Thursday, August 22, 2013

Last Call For 501(c)(4) Mystery Meat

House Democrat Chris Van Hollen of Maryland comes through with a novel approach to suing the IRS:  doing so to get them to adhere to federal law and stop allowing dark money PACs to play the anonymous donor game.

Rep. Chris Van Hollen (D-Md.), the ranking member of the House Budget Committee whose office announced the action, will serve as lead plaintiff in the case, joining campaign-finance watchdogs Democracy 21, the Campaign Legal Center and Public Citizen.

The lawsuit will address one of the main concerns that surfaced with the recent IRS targeting controversy: Differences between federal law and the IRS rules on eligibility for 501(c)(4) candidates.

Current law says the organizations must engage “exclusively” in so-called “social welfare” activities, while IRS regulations require that their “primary” purpose fall into that category.

The distinction means that 501(c)(4) groups could no longer be tax-exempt at all, and would be subject to reporting requirements for donors.  That's going to be a real damper on GOP groups, which overwhelmingly use these groups compared to Democrats in fundraising hundreds of millions of dollars.

It ought to be interesting where this goes.  I hope it's the end of these dark money PACs for good.

The Big Red Line In Syria Means Squat

We've seen "chemical weapons" attacks in Syria that later turned out to not be chemical weapons attacks before, or at least there was enough doubt that chemical weapons were involved that the UN's only real action was to send in a team of chemical weapons experts.  But Wednesday's attack in the East Ghouta suburbs of Damascus may have removed all doubt, as the experts are now already on the ground, and their initial reporting has been horrifying. From Foreign Policy magazine's blog, The Cable:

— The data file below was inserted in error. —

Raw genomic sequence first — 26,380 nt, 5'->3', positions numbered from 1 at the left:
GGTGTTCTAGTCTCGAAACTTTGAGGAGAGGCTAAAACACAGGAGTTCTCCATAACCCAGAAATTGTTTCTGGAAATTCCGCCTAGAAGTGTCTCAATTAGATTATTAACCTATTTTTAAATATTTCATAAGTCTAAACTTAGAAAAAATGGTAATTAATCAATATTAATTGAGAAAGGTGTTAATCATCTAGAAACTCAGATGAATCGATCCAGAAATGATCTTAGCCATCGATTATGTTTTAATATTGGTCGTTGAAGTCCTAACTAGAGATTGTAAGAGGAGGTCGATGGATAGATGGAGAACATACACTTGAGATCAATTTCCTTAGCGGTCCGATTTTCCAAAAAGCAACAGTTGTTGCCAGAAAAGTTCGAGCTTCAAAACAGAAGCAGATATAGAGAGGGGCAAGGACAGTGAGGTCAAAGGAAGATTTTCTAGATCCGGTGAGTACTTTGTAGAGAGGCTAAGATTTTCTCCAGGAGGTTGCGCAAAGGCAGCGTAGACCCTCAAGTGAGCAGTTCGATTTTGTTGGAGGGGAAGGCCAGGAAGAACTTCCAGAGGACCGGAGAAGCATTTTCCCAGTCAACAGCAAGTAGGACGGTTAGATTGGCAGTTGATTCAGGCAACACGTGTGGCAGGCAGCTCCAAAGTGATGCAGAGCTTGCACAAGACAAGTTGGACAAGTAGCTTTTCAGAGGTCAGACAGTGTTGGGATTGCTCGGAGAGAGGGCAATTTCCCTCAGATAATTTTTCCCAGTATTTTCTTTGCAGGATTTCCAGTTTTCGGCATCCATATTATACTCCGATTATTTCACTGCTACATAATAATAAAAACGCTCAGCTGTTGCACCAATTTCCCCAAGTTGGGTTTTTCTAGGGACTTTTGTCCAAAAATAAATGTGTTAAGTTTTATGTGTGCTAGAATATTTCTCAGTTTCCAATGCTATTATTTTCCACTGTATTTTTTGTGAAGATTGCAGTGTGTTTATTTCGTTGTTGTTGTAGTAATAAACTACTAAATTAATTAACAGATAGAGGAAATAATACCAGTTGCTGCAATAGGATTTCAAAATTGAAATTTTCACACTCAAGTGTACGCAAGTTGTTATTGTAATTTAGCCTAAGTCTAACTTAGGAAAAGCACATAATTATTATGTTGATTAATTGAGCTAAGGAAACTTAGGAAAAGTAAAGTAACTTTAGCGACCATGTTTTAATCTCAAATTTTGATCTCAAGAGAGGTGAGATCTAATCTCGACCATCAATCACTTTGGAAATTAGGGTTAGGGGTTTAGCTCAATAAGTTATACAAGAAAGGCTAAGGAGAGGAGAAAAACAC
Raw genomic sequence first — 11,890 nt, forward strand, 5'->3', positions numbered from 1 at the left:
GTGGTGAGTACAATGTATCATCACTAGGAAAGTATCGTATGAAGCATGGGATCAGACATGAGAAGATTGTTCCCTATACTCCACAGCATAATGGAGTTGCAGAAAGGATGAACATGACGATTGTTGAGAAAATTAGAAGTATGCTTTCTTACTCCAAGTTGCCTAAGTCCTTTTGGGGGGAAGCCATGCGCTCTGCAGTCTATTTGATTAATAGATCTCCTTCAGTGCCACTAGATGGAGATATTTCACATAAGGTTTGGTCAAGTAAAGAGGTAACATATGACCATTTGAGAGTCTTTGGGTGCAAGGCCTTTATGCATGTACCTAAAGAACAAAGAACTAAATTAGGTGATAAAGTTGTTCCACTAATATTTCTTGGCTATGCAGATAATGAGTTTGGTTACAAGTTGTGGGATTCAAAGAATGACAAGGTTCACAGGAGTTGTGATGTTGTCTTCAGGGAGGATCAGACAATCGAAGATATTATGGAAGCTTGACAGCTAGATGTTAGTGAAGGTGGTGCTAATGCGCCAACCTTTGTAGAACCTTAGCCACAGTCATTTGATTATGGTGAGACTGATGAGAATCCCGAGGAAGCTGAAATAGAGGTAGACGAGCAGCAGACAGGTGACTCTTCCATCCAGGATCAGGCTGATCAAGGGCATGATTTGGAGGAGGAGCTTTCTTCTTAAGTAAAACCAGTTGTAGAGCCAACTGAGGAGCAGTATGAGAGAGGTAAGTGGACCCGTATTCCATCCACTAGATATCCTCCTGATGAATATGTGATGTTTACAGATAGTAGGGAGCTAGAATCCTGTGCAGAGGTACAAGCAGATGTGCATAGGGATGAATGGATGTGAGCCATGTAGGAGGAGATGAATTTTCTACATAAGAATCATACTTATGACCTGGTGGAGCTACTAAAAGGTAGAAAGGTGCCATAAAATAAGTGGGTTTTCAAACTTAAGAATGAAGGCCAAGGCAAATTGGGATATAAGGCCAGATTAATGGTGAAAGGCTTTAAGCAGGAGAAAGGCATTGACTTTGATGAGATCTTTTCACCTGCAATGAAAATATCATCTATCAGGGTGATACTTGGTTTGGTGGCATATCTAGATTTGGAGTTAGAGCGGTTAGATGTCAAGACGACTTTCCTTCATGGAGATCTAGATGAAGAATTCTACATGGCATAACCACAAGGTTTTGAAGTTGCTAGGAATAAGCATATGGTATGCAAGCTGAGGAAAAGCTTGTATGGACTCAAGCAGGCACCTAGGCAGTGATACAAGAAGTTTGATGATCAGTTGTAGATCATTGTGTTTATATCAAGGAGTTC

U.S. intelligence officials and outside experts are looking into claims of a new and massive chemical weapons attack that's left hundreds dead. From the limited evidence they've seen so far, those reports appear to be accurate. And that would make the strike on the East Ghouta region, just east of Damascus, the biggest chemical weapons attack in decades.

Tthe early analysis is based on preliminary reports, photography and video evidence, and conclusions are prone to change if and when direct access to the victims is granted. Over the past nine months, the Syrian opposition has alleged dozens of times that the Assad regime has attacked them with nerve agents. Only a handful of those accusations have been confirmed; several have fallen away under close scrutiny. But Wednesday's strike, which local opposition groups say killed an estimated 1,300 people, may be different.

"No doubt it's a chemical release of some variety -- and a military release of some variety," said Gwyn Winfield, the editor of CRBNe World, the trade journal of the unconventional weapons community.

While the Obama administration says it has conclusive proof that the Assad regime has used chemical weapons in the recent past, the White House has been reluctant to take major action in response to those relatively small-scale attacks. ("As long as they keep body count at a certain level, we won't do anything," an American intelligence official told Foreign Policy earlier this week.) But this attack appears to be anything but small-scale. If allegations about this latest attack prove to be accurate, the strike could be the moment when the Assad regime finally crossed the international community's "red line," and triggered outside invention in the civil war that has killed over a hundred thousand people.